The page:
Sports

Russian soccer star Fedor Smolov posts ‘no to war’ after his country invades Ukraine


Fedor Smolov has taken an incredibly courageous stance and publicly objected to Russia’s invasion of Ukraine.

Fedor Smolov has taken an incredibly courageous stance and publicly objected to Russia’s invasion of Ukraine.
Image: AP

After years of political tension between the countries, Russia officially invaded Ukraine on Wednesday, bringing swift sanctions and reaction from around the world, as countries almost unanimously opposed the actions spearheaded by Russian President Vladimir Putin.

And now a star Russian soccer player has come forward to denounce the invasion, Fedor Smolov.

The 32-year-old Smolov posted on Instagram a blacked-out picture with the translated caption of “No to war” followed by a broken heart emoji and the Ukrainian flag, condemning his country’s military actions and its ruthless political leader. Smolov has spent nearly his entire professional career playing in the Russian Premier League, currently suiting up for Dynamo Moscow. He has 45 all-time caps with the Russian men’s national team and played in every game of the 2018 FIFA World Cup, hosted by Russia.

Smolov speaking out against the Russian government takes tremendous guts, as he could face personal and professional backlash, like many who confront Putin. If you have any doubts about this at all just Google Alexei Navalny and Novichok, or read this piece from the Washington Post. on the suspicious deaths of many of Putin’s critics.

Putin’s reign has seen the repression of political opponents through intimidation — a good number dying mysteriously — and a lack of access of the press to oversee elections in which he’s a candidate. Now, the full-scale invasion of Ukraine marks the latest act of aggression.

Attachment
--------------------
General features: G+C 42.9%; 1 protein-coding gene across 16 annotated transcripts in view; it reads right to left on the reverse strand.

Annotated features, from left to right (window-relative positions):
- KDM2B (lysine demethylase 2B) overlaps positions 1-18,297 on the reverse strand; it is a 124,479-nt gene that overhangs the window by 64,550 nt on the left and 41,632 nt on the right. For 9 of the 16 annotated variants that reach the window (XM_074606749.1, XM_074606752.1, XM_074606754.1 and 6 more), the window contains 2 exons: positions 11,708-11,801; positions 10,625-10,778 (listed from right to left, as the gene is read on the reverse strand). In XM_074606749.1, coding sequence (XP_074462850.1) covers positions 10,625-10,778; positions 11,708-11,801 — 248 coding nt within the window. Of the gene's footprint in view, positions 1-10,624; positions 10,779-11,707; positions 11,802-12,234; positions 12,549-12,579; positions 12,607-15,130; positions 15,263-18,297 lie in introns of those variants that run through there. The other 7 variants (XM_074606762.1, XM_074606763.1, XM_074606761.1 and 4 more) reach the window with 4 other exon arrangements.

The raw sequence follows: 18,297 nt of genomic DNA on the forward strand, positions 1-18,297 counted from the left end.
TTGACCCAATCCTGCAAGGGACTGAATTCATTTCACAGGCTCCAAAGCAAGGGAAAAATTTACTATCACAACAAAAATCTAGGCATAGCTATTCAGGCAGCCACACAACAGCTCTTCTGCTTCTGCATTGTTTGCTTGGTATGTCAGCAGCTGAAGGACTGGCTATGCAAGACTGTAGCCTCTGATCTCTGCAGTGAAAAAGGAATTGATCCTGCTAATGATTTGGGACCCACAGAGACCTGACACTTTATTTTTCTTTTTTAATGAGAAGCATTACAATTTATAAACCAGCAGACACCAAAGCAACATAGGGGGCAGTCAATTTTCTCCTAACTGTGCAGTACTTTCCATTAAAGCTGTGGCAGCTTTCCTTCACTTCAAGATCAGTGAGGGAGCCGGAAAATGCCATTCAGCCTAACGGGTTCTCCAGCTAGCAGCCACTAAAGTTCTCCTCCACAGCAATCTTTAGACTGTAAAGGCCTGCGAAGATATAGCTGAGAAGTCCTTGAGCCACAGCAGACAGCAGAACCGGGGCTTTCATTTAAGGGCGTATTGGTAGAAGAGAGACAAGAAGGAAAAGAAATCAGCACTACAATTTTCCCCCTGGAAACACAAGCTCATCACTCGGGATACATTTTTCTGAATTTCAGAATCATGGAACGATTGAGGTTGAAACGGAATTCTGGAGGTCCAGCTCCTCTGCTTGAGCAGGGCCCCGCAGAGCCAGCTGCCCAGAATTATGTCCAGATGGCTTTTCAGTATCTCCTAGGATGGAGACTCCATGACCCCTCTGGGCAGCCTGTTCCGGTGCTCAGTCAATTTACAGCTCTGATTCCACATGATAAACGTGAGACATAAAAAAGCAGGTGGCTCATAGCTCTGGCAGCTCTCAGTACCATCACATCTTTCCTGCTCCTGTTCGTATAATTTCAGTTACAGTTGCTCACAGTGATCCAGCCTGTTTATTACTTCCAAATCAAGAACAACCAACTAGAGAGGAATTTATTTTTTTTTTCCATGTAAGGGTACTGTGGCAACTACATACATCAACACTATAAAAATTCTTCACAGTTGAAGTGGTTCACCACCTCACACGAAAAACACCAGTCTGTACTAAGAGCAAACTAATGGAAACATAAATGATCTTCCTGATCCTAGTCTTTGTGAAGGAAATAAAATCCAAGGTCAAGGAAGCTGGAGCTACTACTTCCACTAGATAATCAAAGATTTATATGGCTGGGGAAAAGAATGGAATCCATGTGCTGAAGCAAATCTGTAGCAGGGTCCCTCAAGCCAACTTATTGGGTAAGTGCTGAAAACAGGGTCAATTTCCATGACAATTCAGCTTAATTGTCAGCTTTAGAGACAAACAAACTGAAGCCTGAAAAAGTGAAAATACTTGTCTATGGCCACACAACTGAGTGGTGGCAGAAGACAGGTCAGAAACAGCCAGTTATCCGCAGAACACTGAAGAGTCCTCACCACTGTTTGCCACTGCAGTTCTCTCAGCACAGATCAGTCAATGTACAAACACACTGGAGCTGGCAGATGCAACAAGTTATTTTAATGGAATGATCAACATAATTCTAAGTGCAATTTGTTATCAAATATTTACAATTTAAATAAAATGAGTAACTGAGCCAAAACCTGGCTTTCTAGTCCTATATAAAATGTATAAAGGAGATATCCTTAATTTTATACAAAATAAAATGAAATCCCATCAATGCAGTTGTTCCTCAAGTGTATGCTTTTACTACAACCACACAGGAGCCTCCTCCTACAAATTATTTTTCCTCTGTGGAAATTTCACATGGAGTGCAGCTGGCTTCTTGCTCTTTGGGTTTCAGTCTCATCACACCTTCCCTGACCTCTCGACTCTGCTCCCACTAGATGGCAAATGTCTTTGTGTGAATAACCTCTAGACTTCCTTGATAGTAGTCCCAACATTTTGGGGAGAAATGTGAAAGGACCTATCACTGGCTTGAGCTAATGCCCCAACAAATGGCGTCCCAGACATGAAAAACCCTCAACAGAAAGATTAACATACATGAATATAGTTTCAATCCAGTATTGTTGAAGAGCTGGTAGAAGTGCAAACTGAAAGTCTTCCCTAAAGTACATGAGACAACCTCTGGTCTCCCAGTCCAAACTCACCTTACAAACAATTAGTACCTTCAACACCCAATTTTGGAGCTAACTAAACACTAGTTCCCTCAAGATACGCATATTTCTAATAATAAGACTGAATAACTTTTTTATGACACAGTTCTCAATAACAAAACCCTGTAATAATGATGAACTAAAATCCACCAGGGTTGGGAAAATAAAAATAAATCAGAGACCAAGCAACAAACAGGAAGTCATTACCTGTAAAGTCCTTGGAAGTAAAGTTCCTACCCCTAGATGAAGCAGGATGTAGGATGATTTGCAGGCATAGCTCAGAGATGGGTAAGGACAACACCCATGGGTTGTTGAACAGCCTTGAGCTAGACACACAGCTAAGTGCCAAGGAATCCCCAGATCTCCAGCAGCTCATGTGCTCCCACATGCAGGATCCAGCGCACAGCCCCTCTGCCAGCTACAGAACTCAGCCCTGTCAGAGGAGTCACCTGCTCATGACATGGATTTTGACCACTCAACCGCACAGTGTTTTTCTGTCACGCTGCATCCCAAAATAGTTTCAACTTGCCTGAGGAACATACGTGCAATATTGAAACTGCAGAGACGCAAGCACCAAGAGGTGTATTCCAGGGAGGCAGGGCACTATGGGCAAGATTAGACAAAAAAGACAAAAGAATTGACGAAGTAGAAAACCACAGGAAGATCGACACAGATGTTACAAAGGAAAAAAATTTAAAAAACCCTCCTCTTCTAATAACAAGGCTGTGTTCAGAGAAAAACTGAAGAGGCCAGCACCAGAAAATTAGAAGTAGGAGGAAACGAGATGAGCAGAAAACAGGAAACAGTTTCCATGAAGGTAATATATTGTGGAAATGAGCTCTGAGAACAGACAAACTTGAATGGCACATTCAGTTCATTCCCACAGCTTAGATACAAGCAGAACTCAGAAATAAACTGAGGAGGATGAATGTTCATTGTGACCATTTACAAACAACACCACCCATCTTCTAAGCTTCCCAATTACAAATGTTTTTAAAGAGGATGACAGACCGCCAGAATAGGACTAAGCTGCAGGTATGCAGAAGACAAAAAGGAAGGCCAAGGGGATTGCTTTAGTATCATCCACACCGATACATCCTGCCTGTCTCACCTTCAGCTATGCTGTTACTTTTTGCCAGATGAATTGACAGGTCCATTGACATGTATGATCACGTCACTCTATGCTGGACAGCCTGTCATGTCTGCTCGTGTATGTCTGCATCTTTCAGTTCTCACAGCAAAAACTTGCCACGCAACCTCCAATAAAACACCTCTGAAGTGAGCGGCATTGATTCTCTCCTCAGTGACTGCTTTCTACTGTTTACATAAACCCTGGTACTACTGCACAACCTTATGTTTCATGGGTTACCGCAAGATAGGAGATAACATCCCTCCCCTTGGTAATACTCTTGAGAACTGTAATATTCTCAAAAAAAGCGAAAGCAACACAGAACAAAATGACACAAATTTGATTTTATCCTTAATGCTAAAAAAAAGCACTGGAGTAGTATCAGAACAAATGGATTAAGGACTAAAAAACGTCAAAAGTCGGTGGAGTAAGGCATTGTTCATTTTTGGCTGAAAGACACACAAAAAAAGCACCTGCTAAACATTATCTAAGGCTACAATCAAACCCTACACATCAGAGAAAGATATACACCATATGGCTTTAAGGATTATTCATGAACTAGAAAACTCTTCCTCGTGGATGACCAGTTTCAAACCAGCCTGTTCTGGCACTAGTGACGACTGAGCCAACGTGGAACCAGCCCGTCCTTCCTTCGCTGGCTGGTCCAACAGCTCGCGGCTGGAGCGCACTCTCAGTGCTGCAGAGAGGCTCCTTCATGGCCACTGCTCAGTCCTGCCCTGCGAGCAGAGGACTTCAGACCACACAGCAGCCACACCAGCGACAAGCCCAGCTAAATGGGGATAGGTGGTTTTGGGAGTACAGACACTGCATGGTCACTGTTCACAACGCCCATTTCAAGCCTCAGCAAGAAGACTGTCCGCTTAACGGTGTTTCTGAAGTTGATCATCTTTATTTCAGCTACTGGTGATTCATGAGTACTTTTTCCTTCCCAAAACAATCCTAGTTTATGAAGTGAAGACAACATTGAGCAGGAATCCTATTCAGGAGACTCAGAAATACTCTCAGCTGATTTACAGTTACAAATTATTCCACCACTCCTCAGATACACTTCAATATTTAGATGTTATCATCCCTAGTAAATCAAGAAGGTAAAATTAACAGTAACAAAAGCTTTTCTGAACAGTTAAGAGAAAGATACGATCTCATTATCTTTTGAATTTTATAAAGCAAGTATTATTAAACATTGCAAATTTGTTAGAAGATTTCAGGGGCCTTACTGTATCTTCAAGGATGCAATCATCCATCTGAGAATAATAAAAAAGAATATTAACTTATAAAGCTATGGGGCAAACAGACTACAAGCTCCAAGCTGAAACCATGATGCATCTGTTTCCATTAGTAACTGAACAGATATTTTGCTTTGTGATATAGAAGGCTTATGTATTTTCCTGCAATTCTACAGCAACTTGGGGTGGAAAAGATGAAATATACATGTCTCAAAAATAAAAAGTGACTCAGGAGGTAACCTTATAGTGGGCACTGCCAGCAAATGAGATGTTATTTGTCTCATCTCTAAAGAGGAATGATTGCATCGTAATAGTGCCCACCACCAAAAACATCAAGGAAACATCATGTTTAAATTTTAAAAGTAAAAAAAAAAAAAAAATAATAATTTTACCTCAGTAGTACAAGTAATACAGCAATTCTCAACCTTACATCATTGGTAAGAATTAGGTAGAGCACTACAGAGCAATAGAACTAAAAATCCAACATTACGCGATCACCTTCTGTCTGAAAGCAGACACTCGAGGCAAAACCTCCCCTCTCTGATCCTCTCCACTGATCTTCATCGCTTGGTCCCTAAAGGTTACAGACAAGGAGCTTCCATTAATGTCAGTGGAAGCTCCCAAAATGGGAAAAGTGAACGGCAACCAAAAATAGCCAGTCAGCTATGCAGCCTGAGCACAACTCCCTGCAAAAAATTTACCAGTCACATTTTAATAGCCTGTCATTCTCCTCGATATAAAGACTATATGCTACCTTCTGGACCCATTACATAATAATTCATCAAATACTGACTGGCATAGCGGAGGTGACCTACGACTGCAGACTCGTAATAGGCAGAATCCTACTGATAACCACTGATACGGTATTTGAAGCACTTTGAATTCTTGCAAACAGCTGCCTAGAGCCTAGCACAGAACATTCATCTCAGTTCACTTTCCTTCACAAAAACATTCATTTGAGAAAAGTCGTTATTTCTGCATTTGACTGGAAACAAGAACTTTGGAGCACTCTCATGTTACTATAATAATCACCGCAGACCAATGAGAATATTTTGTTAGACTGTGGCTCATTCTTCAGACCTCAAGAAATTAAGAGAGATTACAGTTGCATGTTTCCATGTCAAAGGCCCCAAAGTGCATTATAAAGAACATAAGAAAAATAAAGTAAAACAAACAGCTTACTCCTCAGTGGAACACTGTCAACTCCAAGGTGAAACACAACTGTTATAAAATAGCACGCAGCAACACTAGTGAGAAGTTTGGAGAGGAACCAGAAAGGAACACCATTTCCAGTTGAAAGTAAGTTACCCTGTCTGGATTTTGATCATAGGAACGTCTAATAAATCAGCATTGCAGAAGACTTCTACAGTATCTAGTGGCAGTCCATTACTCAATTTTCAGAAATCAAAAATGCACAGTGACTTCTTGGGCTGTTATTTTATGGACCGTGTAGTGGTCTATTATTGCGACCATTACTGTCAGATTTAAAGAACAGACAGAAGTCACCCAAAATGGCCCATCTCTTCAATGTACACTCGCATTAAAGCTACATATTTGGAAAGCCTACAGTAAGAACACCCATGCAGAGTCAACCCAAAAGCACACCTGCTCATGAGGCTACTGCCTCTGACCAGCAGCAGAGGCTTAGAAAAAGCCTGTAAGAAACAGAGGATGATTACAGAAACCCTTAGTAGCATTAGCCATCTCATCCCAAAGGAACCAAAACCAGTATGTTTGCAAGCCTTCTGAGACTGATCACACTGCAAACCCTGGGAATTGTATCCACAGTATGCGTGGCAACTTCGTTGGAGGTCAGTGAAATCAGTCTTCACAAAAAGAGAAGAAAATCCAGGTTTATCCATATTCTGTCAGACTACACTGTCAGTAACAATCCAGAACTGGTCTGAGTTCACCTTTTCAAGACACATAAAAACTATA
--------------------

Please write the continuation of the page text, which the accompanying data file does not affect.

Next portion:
Manchester City and Ukrainian international Oleksandr Zinchenko has also routinely spoken out on the invasion this week. In a now-deleted Instagram story, Zinchenko posted a photo of Putin and wrote a message that translates to “I hope you die the most painful suffering death, creature.”

Zinchenko claims the deletion of his Instagram story was not his own choice, but done by the platform itself. The Man City midfielder and defender also shared a post with the message: “If you are Russian and do not speak up now, then you will be an enemy for us forever,” which hasn’t been taken down. Several more posts against the invasion have been shared by Zinchenko, who has 48 career appearances for the Ukrainian national team.

The trickle-down effect of the invasion is likely to last a long time, with a few recent examples coming from neighboring soccer federations. Russia has advanced to the second round of UEFA’s World Cup qualifying process for the 2022 edition in Qatar and is one of a dozen teams vying for one of three remaining spots delegated to European teams, split into three pods of four.

Russia’s three direct competitors, Poland, Sweden, and the Czech Republic, have all said they won’t play in qualifying matches taking place in Russia after the invasion. Ukraine is in another pod with Wales, Austria and Scotland. The matchup between Scotland and Ukraine set for March 24 in Glasgow is in doubt as well with limited airspace available.

There’s precedent for banning or excluding countries from the World Cup for political reasons. For example, both Germany and Japan were excluded from the 1950 World Cup, with Yugoslavia and Libya also being ineligible for the 1994 edition, which was held in the United States. South Africa had a multiple-tournament ban from 1966-90 due to its policy of Apartheid. At the club level, the UEFA Champions League Final will be moved away from Saint Petersburg. It would’ve been the second time Russia hosted the UCL Final after the 2008 matchup between Manchester United and Chelsea. 




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